Furthermore, in religious Jewish culture, while the people had no problem adding to tradition when it would obviously not transgress any command of our God, they would never break a part of tradition off from its commanded time in order to observe it separately. Thus, some seven-day Feasts are observed for eight at times and one-day ones for two (mainly in order to be sure our God's assigned days are covered). Another concept is the additions of songs, Scriptures, readings that had not be specifically commanded have been added, in order to clarify to the observers the importance of the Feast.

    The seder was one observance once a year. Some religious Jews, later on, would invite friends over for a second seder the next night, but it was mainly a friendly gesture and to use up the food from the actual seder. They did not do an actual second seder that night.
     
  8. chargrove

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    As followers of Christ who are made right with God by placing our faith in his atonement, we are free from the law and the traditions of the law once and for all. The law is BONDAGE. Freedom is found in faith in Christ and the indwelling of the very Spirit of God in the believer.
     
  9. Abiyah

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    :)

    I heard this song once:
    "Free from the Law,
    O blessed condition;
    I can sin as I want
    And still have remission."

    However, John wrote, (KJV) "Whosoever committeth sin transgresseth also the Law: for sin is the transgression of the Law, and we know that He was manifested to take away our sins". James was also concerned about the Law and about transgression of the Law, but mainly, our Lord was concerned about the Law.

    He said, in Matthew 5:17 - 19 "Do not think that I came to abolish the Law or the Prophets; I did not come to abolish but to fulfill. For truly I say to you, until heaven and earth pass away, not the smallest letter or stroke shall pass from the Law until all is accomplished. Whosoever then annuls one of the least of these commandments, and teaches others to do the same, shall be called least in the kingdom of heaven; but whoever keeps and teaches them, he shall be called great in the kingdom of heaven. For I say to you that unless your righteousness surpasses that of the scribes and Pharisees, you will not enter the kingdom of heaven."
     
  10. chargrove

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    And the Mosaic Law is now complete. Christ didn't abolish the Law, but fulfilled completely its imperfect ability to satisfy God and sanctify humanity. He completed it in himself by submitting to its types with exact obedience, and verifying them by his death on the cross. He completes the Law and the sayings of his prophets in his members by giving them grace to love God with all their heart, soul, mind and strength; and to love their neighbor as themselves, "for this is all the Law and the prophets." Furthermore, Christ and his disciples didn't dismiss any part of the Law, but had the authority to teach it, which they did in a very marked manner in the gospels and the epistles.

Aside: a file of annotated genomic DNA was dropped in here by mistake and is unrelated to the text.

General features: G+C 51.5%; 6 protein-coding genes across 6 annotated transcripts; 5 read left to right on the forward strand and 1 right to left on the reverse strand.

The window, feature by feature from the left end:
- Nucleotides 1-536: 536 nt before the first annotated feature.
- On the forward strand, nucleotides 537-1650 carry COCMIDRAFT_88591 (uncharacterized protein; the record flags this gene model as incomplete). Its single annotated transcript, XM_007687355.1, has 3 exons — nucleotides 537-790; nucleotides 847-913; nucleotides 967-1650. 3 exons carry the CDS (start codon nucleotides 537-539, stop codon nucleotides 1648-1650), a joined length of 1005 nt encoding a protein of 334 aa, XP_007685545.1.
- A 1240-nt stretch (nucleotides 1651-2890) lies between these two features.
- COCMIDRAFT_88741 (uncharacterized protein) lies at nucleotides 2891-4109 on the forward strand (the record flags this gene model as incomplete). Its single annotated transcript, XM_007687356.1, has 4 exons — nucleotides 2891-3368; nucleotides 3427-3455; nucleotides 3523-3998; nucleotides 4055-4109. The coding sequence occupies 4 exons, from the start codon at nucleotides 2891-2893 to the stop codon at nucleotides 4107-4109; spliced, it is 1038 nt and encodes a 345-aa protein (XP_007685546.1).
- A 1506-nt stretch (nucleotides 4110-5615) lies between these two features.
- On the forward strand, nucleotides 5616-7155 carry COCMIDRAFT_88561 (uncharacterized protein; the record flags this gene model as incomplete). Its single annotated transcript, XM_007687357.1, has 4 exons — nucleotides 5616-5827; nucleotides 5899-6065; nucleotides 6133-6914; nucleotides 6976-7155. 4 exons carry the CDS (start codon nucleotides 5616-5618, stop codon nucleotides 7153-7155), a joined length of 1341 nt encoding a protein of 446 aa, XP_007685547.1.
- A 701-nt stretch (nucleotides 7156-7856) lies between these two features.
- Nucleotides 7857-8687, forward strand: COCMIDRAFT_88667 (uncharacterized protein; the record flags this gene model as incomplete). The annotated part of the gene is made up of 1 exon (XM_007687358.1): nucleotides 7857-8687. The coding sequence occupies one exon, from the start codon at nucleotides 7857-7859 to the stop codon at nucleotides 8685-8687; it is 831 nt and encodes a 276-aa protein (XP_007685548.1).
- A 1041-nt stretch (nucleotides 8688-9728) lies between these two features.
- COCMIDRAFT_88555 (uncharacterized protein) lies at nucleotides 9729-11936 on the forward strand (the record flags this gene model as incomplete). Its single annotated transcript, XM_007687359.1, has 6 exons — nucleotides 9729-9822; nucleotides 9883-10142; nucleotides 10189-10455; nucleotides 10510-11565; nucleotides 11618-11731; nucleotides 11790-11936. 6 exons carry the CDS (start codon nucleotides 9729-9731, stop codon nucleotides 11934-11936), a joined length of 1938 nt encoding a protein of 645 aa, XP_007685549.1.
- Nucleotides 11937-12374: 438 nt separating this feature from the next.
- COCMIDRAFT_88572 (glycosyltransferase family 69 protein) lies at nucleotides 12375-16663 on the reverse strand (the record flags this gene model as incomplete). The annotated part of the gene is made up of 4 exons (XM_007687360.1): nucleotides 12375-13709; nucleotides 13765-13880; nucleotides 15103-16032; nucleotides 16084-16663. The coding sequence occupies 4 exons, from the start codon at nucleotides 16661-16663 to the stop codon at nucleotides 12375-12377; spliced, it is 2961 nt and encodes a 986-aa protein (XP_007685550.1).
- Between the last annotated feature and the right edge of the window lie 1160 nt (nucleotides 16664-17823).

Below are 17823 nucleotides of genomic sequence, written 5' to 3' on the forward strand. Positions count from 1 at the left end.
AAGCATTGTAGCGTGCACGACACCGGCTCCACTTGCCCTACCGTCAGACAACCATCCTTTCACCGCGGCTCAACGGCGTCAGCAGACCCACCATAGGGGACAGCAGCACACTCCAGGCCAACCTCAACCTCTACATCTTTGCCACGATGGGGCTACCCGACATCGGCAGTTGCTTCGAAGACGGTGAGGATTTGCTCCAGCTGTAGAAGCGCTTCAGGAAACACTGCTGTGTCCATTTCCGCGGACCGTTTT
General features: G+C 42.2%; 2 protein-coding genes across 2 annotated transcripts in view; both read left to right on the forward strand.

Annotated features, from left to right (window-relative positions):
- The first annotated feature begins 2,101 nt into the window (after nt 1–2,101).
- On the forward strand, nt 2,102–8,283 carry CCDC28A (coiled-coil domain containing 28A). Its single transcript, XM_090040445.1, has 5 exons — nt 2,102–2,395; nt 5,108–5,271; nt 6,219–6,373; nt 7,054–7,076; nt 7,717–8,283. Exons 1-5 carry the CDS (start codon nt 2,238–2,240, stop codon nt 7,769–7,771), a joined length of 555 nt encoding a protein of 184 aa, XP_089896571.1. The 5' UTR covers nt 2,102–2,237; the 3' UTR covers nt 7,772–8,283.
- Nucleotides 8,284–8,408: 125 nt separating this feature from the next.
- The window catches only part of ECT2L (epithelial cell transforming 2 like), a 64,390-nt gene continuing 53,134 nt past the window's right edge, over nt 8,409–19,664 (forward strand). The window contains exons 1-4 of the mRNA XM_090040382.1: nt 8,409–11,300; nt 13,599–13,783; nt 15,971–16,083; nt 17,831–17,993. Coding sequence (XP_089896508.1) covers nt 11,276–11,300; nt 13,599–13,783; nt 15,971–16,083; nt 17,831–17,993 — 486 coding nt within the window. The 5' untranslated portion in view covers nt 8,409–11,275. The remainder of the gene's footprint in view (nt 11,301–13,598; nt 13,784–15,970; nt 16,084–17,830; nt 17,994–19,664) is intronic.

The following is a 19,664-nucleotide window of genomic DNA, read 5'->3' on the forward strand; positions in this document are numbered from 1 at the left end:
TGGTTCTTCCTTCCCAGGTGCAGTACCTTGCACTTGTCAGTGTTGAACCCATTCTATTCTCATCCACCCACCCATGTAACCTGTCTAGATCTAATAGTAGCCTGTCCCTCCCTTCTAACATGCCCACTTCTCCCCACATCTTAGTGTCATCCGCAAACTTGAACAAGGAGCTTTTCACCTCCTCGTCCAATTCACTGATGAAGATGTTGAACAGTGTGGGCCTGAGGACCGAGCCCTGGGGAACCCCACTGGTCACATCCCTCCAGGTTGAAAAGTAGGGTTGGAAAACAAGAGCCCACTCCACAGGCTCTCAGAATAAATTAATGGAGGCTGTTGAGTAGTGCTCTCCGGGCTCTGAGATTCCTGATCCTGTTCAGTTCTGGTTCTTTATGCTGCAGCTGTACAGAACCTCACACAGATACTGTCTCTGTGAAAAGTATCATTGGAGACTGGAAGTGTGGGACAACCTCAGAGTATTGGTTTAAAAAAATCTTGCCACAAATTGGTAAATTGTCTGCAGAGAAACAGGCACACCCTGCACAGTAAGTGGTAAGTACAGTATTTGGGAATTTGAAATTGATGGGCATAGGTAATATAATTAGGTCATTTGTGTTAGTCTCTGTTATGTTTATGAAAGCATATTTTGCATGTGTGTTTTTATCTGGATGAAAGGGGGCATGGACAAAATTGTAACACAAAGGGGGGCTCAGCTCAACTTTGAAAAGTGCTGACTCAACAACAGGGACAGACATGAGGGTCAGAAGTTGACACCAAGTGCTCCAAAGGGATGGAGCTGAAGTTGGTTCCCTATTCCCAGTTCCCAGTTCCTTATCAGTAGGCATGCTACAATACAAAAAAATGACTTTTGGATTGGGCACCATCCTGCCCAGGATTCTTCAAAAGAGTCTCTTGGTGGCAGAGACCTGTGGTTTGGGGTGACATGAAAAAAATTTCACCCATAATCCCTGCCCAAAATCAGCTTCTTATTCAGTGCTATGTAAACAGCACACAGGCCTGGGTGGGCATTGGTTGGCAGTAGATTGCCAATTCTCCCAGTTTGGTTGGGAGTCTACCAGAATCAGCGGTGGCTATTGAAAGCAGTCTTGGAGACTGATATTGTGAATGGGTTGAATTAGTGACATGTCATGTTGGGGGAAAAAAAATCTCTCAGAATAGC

CH
     
  11. Debby in Philly

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    I do not care to get into the debate.
    But what I marvel at, and what touches me very deeply, is that Jews today take that middle matzoh (not the first and not the third, but the second of the "trinity"), break it, "bury it", "resurrect it", and share it as the aphikomen (I came - in Greek, not Hebrew). And yet they do not understand - the Lamb that is remembered has come!

    It makes my heart heavy for the children of Israel every time I think of it.
     
  12. chargrove

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    I don't really see any debate happening. Interestingly enough, I have read some antimissionary material that stated there was no real tradition of having 3 matzoh(s?), and that was instituted by Jewish believers, but my Sunday School teacher is Jewish and performs this ceremony each year and contends that it is incorrect.
     
  13. Debby in Philly

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    Yes, the thought is that it was instituted by Jewish believers, but found its way into the mainstream quite some time ago, so that it is now practiced in this ironic state, with "other" interpretations.
    See works by Moishe Rosen of Jews for Jesus.
     
  14. Abiyah

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    Chargrove --